Better fiberglass matting for sound: http://goo.gl/i8tO8
The point is: Every little bit helps when it comes to sound blocking, deadening, and absorbing.
If it were cheaper, I'd put up QuietRock on my bedroom walls and ceiling. http://www.quietrock.com /
-- Worry is a misuse of imagination. -- Dan Zadra
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On 10/3/11 10:20 PM, Larry Jaques wrote:

The higher frequencies don't penetrate the mass of the sheetrock, the bounce around inside. They do, however, leak through any tiny little crack that will pass air.
Often, when people insulate an interior wall, they use a backed blanket and you know how those things puff out from the studs, right? Many times, the wallers don't screw the rock all the way to the studs... it sit out from the studs 1/4" or more. This actually acts to create uncoupled mass in the wall construction, which does more to stop sound than the insulation. This acts a bit like z-channel.
Again, I'm not going to sit here and retype or cut-n-paste stuff from websites (like a lot of guys often do). It's out there and can be learned. I've helped design and build studios and drum isolation rooms, so I have quite a bit of working knowledge and research under my belt.

Not really... but I understand your point. My point is that people do lots of unnecessary things to try to stop sounds, which simply don't do anything, or next to nothing.
--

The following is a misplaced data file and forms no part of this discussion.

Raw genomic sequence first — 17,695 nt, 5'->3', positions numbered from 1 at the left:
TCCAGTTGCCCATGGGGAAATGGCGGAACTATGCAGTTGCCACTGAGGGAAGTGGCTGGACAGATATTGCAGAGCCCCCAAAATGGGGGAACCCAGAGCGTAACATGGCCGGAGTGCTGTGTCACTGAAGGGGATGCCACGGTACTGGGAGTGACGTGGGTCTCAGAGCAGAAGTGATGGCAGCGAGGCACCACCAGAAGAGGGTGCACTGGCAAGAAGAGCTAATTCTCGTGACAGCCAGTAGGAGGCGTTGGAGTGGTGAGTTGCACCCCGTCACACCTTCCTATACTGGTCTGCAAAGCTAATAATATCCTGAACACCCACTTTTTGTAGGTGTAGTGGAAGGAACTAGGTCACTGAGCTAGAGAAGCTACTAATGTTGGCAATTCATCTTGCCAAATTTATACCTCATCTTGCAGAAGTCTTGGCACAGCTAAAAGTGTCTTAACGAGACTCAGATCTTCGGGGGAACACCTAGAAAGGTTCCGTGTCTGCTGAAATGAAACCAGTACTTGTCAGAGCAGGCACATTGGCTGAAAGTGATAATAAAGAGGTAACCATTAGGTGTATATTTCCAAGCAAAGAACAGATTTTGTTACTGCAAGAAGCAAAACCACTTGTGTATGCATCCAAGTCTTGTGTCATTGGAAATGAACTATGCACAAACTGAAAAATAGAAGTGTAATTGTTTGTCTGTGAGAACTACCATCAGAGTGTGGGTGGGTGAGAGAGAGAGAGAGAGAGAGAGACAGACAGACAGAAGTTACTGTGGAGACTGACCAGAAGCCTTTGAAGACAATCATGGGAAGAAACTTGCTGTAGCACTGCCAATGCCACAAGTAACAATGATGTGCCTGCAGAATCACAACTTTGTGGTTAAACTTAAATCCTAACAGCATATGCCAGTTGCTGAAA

-MIKE-

"Playing is not something I do at night, it's my function in life"
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Too lazy to substantiate your useless rants but not to lazy to type them.
Too bad nobody is listening anymore.
----------------- "-MIKE-" wrote in message Again, I'm not going to sit here and retype or cut-n-paste stuff from websites (like a lot of guys often do). It's out there and can be learned.
--

-MIKE-


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Insulation between the studs. 30# felt. Backer board. Tile. In that order. Has worked for me for many years. In any bathroom I've done. "Every little bit helps" <G> AND........ I always try to have 2X6s in the walls. AND......blocking for the installation of grab bars. If possible.
Max
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wrote:

Whew! You had me scared there for a minute.

Smart man, Max.
-- Worry is a misuse of imagination. -- Dan Zadra
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On 10/3/11 7:51 PM, m II wrote:

1st. Let's take a poll and see who the group thinks contributes more, me or you.
2nd. I'm not going to do your homework for you. Go to http://www.soundproofing.org/ and do some reading on the subject before you go spouting off, further proving your ignorance.
BTW, if you haven't noticed yet, asshole, you're the one who is killfiled by so many.
--

-MIKE-

"Playing is not something I do at night, it's my function in life"